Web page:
A reader who is not an oriental scholar (as I am none) has no locus standi as a critic of biblical critics where questions of language arise. But when the Teutonic judges of the Old Testament wander into anthropology, as they often do, then one knows where to have them. The people of course do not know where to have them, and are likely to swallow their statements about “animism” and “fetichism," and so on. For instance, they dispute as to Jehovah's name being

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or, is the name of Hebrew origin? “The people have a right to know." But nobody knows.

This pastime has long been played with names like Athene or Artemis. “The people have a right to know the results of these studies.” There are no results. Nobody is one whit the wiser. Of course I do not mean that there should be no biblical criticism. But if the people think it safe to swallow the variegated the. ories made in Germany, France, England, or America, the people are wrong, and one can only say populus vult decipi. What can we make of criticism when one leader (Stade) says that Israel was never in Egypt, and another leader (Well. hausen) says that Israel was in Egypt? It is as if Principal Rhys vowed that the English came from Caithness, or never came at all, while Mr. Freeman maintains that the English came from the Continent. The Egyptian bondage was the corner stone of Hebrew history. One famous critic takes it away, and another leaves it standing, and the people may toss up for it. These are the “results” for which the people are supposed to be yelling. I have actually observed a critic maintaining that the ideas of the decalogue must be much later than Moses. They are the ideas of the untutored Australian black fellow, who is certainly not a marvel of modernité. This is not written in the interests of orthodoxy, but in the interests of ordinary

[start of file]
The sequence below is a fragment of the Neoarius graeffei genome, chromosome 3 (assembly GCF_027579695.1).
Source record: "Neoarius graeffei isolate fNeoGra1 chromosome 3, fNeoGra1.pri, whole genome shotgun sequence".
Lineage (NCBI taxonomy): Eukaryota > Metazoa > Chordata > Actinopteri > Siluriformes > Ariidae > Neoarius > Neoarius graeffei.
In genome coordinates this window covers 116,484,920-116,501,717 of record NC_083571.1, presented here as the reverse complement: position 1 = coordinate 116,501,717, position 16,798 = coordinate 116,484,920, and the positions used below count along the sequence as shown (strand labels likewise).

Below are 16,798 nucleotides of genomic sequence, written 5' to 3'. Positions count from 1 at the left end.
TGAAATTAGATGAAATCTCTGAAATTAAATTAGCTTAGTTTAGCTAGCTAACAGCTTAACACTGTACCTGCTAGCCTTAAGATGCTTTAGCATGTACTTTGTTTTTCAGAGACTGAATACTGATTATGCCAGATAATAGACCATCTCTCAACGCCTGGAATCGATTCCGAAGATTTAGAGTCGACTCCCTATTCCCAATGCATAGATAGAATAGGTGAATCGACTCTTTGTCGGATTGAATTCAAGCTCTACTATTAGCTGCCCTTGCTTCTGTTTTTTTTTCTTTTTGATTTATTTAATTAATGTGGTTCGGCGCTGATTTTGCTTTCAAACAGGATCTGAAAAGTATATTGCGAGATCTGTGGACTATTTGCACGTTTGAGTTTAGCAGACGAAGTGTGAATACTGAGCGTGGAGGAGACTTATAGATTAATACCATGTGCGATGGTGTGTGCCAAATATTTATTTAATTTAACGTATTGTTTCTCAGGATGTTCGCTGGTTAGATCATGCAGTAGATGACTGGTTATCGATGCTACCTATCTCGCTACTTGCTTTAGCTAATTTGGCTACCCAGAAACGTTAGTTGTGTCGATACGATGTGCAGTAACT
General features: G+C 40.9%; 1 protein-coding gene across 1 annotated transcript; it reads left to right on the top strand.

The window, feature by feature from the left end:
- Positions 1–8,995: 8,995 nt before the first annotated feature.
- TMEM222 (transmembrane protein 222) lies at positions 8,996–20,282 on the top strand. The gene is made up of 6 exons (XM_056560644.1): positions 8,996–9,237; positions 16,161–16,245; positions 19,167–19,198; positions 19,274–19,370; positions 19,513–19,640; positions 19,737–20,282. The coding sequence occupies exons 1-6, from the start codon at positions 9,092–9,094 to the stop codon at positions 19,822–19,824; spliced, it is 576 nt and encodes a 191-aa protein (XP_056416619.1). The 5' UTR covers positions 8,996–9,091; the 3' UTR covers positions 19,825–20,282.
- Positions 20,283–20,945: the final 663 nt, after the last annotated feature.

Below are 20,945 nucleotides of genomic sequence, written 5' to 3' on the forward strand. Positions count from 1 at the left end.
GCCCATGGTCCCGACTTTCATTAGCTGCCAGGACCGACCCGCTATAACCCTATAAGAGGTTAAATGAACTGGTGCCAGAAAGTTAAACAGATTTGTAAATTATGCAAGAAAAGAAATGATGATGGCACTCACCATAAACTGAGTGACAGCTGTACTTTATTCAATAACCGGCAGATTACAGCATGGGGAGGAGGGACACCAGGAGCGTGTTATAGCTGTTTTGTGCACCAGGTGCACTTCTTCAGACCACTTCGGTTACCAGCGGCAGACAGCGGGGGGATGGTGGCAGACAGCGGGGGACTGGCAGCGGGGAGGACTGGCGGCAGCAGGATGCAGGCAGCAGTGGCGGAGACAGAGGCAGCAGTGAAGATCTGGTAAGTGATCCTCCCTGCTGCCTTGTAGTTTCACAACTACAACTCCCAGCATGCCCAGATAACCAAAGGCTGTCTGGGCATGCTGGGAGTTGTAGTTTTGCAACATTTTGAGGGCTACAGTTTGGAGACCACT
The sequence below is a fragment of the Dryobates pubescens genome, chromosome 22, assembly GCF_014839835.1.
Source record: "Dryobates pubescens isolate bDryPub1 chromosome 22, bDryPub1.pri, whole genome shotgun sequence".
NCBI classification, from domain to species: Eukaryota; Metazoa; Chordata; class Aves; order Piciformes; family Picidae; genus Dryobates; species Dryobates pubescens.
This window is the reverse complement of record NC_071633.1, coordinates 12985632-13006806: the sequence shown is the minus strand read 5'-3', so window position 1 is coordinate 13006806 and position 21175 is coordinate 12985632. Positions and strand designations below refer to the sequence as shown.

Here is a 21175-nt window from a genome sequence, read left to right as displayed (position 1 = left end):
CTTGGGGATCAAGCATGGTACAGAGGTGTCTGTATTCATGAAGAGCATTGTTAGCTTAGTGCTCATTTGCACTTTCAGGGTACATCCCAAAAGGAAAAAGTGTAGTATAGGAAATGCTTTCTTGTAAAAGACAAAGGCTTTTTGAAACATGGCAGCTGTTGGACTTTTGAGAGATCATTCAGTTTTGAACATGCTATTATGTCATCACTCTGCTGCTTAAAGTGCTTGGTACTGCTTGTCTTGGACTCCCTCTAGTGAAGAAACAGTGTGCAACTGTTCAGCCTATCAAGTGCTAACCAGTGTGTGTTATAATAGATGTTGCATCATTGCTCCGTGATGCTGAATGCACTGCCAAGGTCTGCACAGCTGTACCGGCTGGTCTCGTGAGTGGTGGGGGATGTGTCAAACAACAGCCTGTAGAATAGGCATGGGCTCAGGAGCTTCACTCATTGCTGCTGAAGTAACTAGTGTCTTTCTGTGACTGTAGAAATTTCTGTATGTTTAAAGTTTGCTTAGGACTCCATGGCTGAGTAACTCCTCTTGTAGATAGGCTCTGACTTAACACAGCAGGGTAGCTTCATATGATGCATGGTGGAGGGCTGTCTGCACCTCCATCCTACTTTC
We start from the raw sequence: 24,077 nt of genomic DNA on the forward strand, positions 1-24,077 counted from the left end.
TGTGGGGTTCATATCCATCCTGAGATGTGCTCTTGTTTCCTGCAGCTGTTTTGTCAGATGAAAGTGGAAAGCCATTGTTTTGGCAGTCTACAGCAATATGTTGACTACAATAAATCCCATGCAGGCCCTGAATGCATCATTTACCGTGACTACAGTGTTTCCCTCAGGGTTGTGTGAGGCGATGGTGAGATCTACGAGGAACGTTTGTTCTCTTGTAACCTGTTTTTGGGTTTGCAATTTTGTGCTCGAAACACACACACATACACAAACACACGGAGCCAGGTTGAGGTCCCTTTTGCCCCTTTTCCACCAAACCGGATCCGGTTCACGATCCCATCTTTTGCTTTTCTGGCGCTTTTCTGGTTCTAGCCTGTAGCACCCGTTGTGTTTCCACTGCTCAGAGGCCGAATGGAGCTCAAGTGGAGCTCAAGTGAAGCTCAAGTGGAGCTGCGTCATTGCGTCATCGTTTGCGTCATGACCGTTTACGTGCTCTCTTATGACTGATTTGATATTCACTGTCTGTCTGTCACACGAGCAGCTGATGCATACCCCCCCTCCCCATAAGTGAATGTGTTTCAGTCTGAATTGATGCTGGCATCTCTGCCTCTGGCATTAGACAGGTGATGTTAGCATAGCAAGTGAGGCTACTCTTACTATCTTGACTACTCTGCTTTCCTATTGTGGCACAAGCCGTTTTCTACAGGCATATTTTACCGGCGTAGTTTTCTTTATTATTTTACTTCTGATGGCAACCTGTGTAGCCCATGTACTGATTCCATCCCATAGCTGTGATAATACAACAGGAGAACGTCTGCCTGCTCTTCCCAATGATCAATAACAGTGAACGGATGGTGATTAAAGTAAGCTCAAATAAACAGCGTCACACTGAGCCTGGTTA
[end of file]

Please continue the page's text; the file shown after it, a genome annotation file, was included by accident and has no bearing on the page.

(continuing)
It is just as provoking to see Homer or Herodotus pulled about by German “ingenuity" as to see the Bible treated in the same way. But the people are not “a-hollering and a-bellering" for a Polychrome Iliad. They let the criticism of Homer go by; they do not care for Homer. For the Bible they do care, and one can only repeat, “Do not swallow theories because they are German.” Polychrome print is no argument.

I take from Professor Robertson an example of the critical method. Amos the prophet lived, I presume, in the eighth century before our era. He, according to criticism, was one of the earliest writers in Israel. Not to dwell on the problem of the date of the introduction of writing, Amos says something (chap. v, 25). What he means “ the people have a right to know," but, as far as the translation goes, it is impossible to tell what he means. In fact, nobody can make any sense of the passage. However, some critics suppose it to imply that the Israelites, during the forty years in the wilderness, were convinced idolaters. This they accept as an historical statement of fact. But by their own theory the affair of forty years in the wilderness, if ever there was such an affair at all, which they doubt, occurred some five years before Amos, his time, and there was no writing wherein to record the circumstances. Yet, as the idea that the Israelites were steady idolaters in these remote ages is pleasant to the critics, they decide, first, that this is what Amos means, and, next, that on this point Amos is a competent authority. This is as if I were to say that the Venerable Bede was a good authority for some event that occurred, or did not occur, in Kintyre about 300 A. D. “It is somewhat peculiar," says Professor Robertson, “to find writers who tell us that there was no forty years' wandering in the desert at all, accepting the testimony of Amos in regard to the religious practices of a time which he so precisely defines "—that is, the said apocryphal forty years. The joke is that critics differ even as to whether Amos is talking in the past or future tense. The poor prophet is also supposed to be speaking both unhistorically and also as a good historical authority at one and the same time. We would all like to understand the Old Testament better than we